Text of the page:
3Innovation and Responsibility
In the previous chapters, we have considered the issue of corporate responsibility. This chapter will focus on the questions that arise specifically in the context of innovation, a phenomenon which is of obvious interest to businesses, but which also has a much broader scope. Innovation is at the heart of contemporary economic rhetoric in terms of growth and international competition. Yet, current growth in terms of gross domestic product (GDP) is well below the two-figure levels seen during the 30-year postwar boom in the most developed countries, and appears to be following a similar trend in even the most dynamic countries, such as India and China1. The improvement of certain functions, the creation of new products or services and the reduction in costs associated with the development of new procedures are vital elements in ensuring continued growth.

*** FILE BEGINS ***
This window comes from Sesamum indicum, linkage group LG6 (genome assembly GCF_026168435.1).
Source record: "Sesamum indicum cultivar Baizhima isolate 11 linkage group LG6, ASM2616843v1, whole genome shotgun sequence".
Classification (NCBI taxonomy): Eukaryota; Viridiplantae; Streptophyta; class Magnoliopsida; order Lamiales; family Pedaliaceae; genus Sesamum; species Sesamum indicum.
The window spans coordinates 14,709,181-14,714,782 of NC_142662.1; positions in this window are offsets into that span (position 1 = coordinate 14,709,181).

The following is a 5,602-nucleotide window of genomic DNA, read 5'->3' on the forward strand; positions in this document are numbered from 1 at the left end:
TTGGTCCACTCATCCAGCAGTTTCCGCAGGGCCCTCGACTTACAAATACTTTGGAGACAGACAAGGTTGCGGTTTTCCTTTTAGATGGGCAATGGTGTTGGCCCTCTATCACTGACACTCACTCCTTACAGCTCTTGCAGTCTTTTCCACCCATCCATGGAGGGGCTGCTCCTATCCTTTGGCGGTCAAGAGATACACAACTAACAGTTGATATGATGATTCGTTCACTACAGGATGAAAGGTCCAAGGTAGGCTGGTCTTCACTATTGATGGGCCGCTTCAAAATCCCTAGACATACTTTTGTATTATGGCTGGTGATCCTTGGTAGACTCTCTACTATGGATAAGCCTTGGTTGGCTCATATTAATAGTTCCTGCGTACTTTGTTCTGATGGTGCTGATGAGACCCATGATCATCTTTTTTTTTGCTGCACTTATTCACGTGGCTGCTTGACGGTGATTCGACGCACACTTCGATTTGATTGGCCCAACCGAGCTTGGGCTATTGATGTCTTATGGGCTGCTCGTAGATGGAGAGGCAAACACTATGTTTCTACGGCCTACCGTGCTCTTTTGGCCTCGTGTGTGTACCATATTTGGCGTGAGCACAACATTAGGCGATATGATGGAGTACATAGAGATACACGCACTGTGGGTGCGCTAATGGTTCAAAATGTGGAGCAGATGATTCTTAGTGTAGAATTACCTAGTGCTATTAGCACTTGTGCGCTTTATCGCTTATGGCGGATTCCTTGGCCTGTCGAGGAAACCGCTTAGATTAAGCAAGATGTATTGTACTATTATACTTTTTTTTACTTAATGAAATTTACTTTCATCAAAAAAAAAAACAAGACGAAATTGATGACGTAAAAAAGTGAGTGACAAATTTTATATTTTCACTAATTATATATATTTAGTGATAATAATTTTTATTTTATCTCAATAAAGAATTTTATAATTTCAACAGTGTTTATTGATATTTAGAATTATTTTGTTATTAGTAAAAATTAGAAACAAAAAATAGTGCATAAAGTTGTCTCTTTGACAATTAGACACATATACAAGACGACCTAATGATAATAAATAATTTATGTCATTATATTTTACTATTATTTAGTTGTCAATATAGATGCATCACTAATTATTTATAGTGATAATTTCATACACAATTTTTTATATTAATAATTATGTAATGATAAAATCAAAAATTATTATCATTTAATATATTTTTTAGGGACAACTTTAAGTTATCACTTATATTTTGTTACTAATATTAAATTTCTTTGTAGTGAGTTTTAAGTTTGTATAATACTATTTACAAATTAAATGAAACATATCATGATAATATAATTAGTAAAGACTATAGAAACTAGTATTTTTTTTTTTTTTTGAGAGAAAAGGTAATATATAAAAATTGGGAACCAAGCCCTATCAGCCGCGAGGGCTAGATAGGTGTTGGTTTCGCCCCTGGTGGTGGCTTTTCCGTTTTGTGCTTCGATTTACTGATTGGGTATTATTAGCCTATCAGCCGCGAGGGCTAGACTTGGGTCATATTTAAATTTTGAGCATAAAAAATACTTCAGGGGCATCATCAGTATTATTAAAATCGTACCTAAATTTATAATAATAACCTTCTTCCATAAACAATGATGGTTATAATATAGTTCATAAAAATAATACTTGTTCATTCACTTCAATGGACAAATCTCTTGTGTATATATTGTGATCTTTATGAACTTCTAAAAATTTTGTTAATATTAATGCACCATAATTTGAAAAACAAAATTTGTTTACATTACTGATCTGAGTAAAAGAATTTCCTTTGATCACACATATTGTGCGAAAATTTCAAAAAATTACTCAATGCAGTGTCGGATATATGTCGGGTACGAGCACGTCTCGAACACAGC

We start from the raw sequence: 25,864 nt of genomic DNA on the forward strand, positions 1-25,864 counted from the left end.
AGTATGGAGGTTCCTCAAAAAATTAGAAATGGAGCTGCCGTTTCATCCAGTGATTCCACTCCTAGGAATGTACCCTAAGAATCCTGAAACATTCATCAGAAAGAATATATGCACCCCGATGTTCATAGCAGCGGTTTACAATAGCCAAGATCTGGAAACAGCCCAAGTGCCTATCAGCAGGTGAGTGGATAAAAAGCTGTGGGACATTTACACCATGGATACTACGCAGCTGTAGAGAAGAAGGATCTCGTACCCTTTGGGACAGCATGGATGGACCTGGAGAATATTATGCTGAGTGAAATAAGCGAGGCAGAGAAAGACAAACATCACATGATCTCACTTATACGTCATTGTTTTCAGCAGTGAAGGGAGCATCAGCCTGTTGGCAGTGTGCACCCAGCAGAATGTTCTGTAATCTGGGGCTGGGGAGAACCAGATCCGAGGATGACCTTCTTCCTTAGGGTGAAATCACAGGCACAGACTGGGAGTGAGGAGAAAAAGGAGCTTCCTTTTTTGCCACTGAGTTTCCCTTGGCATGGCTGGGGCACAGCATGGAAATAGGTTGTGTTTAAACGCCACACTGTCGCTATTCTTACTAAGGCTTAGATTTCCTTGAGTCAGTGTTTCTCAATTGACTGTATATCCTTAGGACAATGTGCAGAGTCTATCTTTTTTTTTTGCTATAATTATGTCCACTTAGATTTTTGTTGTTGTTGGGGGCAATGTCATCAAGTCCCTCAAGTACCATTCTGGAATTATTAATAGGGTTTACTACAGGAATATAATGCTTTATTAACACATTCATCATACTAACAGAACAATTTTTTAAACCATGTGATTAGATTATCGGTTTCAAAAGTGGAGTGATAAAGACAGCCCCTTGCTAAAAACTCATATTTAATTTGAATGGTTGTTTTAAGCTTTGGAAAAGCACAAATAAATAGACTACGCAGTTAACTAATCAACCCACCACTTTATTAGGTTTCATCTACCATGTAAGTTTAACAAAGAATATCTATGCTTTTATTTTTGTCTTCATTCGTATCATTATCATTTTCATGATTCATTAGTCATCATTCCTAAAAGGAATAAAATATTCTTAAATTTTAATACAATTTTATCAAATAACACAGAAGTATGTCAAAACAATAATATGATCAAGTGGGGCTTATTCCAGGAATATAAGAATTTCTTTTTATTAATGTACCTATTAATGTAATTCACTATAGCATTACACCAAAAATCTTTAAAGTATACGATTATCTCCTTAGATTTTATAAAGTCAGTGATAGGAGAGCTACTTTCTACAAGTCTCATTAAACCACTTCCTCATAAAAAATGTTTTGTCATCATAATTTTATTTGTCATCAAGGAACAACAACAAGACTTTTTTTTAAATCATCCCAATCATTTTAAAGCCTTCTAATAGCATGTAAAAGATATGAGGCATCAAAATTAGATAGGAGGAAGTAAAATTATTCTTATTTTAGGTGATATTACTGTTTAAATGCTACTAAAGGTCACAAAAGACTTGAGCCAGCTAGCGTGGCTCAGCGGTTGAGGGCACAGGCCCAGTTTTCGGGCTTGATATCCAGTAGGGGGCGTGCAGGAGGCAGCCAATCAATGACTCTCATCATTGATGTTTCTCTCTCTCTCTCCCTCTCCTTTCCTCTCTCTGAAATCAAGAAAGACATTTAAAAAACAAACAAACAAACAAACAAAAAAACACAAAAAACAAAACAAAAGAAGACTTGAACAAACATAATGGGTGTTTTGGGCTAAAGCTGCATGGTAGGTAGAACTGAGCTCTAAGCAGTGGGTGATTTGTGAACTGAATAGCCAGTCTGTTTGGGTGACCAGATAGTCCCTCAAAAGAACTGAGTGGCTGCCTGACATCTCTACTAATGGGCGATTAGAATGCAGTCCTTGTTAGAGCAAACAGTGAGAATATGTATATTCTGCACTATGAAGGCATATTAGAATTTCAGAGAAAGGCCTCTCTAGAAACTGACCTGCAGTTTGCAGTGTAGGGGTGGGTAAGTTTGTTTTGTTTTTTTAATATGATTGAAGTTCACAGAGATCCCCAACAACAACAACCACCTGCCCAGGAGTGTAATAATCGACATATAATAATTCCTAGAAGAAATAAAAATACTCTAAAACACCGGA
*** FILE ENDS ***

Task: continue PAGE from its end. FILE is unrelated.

First, at the company level, innovation is essential as it promotes organizational survival within a globalized market, which offers new opportunities but also increases competition. The economic “war” between companies in both national and international markets requires constant adaptation, along with the capacity to anticipate and even trigger change. Innovation enables companies to survive by reducing their production costs, improving products or service quality, or giving access to new markets. Innovation is also crucial at the macroeconomic level; it allows states to increase their economic ...
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